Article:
BUFFALO, N.Y. (WIVB) – A man authorities describe as a “serial credit card thief” admitted stealing cards from a school, a school employee, and a church volunteer, and then forging their signatures.
Keith Winston, 50, of Buffalo, has a record for theft going back 18 years, and he was already on parole when he was arrested earlier this year for stealing credit cards.
Standing in front of State Supreme Court Justice Penny Wolfgang, Winston pled guilty to three counts of forgery, although prosecutors believe there were other instances.
Winston admitted stealing the company credit card at Nichols School and stole an employee’s credit card. Assistant District Attorney Paul Parisi told Wolfgang, Winston also stole a credit card at a church in North Buffalo from a parishioner.
“Who was volunteering at the time, from his jacket. Did then take those credit cards and use those credit cards and fraudulently forged the signature of that parishioner.” Winston also admitted stealing a credit card at a West Side pre-school.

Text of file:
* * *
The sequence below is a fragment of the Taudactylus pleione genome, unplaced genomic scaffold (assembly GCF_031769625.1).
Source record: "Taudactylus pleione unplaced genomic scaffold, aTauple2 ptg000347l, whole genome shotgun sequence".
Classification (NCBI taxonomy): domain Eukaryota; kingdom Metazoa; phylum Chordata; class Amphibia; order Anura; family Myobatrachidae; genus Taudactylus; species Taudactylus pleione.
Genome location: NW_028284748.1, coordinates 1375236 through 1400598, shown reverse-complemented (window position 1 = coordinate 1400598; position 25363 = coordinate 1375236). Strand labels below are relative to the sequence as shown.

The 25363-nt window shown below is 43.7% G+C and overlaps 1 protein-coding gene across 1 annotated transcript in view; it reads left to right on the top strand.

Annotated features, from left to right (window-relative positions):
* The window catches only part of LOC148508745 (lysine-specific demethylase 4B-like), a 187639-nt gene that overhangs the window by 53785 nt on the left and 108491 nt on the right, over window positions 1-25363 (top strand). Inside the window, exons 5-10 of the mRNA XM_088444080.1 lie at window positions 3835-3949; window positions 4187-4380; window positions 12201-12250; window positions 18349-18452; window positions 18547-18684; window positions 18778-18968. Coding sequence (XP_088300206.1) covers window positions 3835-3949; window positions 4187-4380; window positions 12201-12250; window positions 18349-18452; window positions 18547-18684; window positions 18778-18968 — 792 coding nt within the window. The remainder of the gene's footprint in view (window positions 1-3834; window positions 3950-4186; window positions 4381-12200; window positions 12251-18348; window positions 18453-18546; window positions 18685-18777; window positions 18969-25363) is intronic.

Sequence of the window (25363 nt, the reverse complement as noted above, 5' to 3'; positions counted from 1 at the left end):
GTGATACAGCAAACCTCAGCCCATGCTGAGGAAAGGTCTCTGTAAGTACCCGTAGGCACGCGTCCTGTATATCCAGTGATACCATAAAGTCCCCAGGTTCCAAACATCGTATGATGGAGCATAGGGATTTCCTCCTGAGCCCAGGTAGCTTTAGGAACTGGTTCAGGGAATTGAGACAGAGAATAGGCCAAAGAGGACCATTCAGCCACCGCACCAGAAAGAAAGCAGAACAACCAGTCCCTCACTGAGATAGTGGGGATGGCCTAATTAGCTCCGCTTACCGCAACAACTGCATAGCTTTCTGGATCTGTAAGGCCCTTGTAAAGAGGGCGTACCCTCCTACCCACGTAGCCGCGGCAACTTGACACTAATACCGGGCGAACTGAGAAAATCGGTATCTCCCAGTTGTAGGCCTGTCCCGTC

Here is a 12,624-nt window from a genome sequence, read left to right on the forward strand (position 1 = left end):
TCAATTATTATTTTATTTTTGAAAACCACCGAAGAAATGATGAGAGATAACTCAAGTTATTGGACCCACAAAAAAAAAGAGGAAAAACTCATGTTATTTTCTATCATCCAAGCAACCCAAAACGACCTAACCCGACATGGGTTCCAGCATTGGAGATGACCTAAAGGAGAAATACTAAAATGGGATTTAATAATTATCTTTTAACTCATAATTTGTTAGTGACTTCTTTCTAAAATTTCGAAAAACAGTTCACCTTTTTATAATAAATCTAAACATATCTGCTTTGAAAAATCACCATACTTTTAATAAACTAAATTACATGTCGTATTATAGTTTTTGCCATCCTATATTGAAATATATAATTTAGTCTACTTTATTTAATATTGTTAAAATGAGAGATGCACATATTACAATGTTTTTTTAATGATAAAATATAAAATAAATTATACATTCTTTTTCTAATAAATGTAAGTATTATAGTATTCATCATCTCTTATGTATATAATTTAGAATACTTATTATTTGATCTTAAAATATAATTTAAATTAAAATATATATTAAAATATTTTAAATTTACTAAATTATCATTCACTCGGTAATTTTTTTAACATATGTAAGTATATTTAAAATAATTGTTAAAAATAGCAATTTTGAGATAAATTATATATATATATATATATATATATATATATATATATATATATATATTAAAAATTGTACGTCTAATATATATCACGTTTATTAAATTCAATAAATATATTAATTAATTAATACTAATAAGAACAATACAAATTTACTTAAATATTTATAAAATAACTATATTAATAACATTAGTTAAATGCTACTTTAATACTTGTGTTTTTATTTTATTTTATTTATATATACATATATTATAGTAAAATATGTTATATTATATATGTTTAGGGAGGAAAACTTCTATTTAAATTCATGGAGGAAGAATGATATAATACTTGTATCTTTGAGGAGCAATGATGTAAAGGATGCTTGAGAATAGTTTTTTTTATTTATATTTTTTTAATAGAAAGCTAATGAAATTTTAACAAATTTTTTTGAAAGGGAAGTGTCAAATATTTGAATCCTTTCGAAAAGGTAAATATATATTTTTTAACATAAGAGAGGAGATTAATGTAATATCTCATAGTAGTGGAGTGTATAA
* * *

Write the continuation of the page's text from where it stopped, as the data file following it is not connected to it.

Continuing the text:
Because of the victims Winston chose to steal from, and the places he targeted, Wolfgang ordered him held without bail until sentencing.
“He is out there possibly going into our most vulnerable places, such as schools and churches,” said the judge. “He has a mandatory sentence, as pointed out, and he is going to be remanded until sentencing.”
While we often hear of cases where thousands, or even millions of identities are stolen, how do you know if you are a victim? Noelle Carter of Consumer Credit Counseling Service of Buffalo says, check your credit report—your free credit report.
“Individuals do get access to their credit reports for free, from each of the three credit bureaus, once a year. So we usually recommend pulling the report up every 4 months, so you have an eye on what has been going on throughout the year. If there are any changes you can immediately detect it and do something about it.”
While some credit card companies offer free credit scores as a benefit, the free credit reports can show you how well your financial health is holding up. But when selecting a credit report, make sure it really is free, with no hidden charges, or requires you to buy something.
Click on this credit report website, which gives you access to all three major credit reporting agencies. You are allowed one free report from each bureau, once a year.